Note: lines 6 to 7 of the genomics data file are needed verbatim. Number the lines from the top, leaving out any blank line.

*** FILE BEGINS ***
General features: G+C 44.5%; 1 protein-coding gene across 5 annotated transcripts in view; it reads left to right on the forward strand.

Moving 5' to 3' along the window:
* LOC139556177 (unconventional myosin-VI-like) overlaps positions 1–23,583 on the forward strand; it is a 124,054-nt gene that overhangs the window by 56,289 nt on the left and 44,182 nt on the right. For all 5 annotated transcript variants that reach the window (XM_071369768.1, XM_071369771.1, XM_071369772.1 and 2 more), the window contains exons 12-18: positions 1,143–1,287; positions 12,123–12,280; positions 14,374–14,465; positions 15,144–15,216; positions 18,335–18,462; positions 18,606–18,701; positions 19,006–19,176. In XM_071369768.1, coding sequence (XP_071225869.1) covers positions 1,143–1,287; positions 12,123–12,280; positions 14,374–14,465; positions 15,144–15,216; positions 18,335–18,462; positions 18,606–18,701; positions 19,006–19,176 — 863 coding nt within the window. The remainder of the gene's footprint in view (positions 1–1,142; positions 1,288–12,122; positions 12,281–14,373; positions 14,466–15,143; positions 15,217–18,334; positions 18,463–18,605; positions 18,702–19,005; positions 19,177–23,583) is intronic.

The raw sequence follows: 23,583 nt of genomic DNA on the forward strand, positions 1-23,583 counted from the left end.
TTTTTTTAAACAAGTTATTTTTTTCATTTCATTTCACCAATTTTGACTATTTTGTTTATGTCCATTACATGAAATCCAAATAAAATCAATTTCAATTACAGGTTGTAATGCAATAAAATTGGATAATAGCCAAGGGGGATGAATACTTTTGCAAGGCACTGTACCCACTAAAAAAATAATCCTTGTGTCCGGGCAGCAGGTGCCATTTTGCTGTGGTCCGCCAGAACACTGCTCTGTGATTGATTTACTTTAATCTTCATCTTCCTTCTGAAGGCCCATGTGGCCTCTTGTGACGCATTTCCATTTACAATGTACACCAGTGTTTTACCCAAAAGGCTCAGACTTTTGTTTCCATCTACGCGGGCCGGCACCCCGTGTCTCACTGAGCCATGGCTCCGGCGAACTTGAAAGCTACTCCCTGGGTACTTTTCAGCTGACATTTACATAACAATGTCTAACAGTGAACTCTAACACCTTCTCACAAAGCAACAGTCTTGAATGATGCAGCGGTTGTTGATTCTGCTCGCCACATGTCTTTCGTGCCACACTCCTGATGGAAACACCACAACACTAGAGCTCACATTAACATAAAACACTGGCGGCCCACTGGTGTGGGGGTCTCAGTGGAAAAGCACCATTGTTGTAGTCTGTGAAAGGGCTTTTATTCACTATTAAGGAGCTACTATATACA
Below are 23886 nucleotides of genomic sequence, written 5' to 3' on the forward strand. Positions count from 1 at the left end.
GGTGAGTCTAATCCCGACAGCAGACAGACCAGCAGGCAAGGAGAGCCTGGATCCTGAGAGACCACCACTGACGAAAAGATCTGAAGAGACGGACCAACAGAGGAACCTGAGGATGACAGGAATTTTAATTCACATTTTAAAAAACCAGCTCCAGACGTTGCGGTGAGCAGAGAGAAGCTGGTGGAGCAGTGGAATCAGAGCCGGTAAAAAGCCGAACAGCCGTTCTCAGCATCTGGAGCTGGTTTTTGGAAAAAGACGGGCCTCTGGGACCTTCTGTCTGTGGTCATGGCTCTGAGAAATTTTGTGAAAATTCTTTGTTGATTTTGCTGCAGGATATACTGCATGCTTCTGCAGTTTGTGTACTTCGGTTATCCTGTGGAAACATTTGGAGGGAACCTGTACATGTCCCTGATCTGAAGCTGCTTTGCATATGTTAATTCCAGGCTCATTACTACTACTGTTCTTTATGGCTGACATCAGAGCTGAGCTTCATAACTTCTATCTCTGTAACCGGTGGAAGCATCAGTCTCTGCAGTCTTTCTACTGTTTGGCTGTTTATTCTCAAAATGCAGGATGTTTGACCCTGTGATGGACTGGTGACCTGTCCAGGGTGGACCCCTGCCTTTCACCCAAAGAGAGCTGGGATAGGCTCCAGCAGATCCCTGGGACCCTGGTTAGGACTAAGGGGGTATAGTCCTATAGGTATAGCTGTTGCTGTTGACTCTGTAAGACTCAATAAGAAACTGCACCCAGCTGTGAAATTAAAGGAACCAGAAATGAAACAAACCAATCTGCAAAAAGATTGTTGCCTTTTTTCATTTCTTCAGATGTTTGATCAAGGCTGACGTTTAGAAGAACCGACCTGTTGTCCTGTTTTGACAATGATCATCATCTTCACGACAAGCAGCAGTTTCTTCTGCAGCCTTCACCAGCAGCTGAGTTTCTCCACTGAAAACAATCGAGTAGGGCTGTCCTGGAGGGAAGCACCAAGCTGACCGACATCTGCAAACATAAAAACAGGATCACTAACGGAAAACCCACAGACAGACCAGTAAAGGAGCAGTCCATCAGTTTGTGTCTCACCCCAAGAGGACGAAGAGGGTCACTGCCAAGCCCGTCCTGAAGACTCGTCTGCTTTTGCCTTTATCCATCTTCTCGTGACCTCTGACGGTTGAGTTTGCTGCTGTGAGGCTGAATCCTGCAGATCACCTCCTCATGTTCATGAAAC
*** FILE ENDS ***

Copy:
Below are 23886 nucleotides of genomic sequence, written 5' to 3' on the forward strand. Positions count from 1 at the left end.
GGTGAGTCTAATCCCGACAGCAGACAGACCAGCAGGCAAGGAGAGCCTGGATCCTGAGAGACCACCACTGACGAAAAGATCTGAAGAGACGGACCAACAGAGGAACCTGAGGATGACAGGAATTTTAATTCACATTTTAAAAAACCAGCTCCAGACGTTGCGGTGAGCAGAGAGAAGCTGGTGGAGCAGTGGAATCAGAGCCGGTAAAAAGCCGAACAGCCGTTCTCAGCATCTGGAGCTGGTTTTTGGAAAAAGACGGGCCTCTGGGACCTTCTGTCTGTGGTCATGGCTCTGAGAAATTTTGTGAAAATTCTTTGTTGATTTTGCTGCAGGATATACTGCATGCTTCTGCAGTTTGTGTACTTCGGTTATCCTGTGGAAACATTTGGAGGGAACCTGTACATGTCCCTGATCTGAAGCTGCTTTGCATATGTTAATTCCAGGCTCATTACTACTACTGTTCTTTATGGCTGACATCAGAGCTGAGCTTCATAACTTCTATCTCTGTAACCGGTGGAAGCATCAGTCTCTGCAGTCTTTCTACTGTTTGGCTGTTTATTCTCAAAATGCAGGATGTTTGACCCTGTGATGGACTGGTGACCTGTCCAGGGTGGACCCCTGCCTTTCACCCAAAGAGAGCTGGGATAGGCTCCAGCAGATCCCTGGGACCCTGGTTAGGACTAAGGGGGTATAGTCCTATAGGTATAGCTGTTGCTGTTGACTCTGTAAGACTCAATAAGAAACTGCACCCAGCTGTGAAATTAAAGGAACCAGAAATGAAACAAACCAATCTGCAAAAAGATTGTTGCCTTTTTTCATTTCTTCAGATGTTTGATCAAGGCTGACGTTTAGAAGAACCGACCTGTTGTCCTGTTTTGACAATGATCATCATCTTCACGACAAGCAGCAGTTTCTTCTGCAGCCTTCACCAGCAGCTGAGTTTCTCCACTGAAAACAATCGAGTAGGGCTGTCCTGGAGGGAAGCACCAAGCTGACCGACATCTGCAAACATAAAAACAGGATCACTAACGGAAAACCCACAGACAGACCAGTAAAGGAGCAGTCCATCAGTTTGTGTCTCACCCCAAGAGGACGAAGAGGGTCACTGCCAAGCCCGTCCTGAAGACTCGTCTGCTTTTGCCTTTATCCATCTTCTCGTGACCTCTGACGGTTGAGTTTGCTGCTGTGAGGCTGAATCCTGCAGATCACCTCCTCATGTTCATGAAAC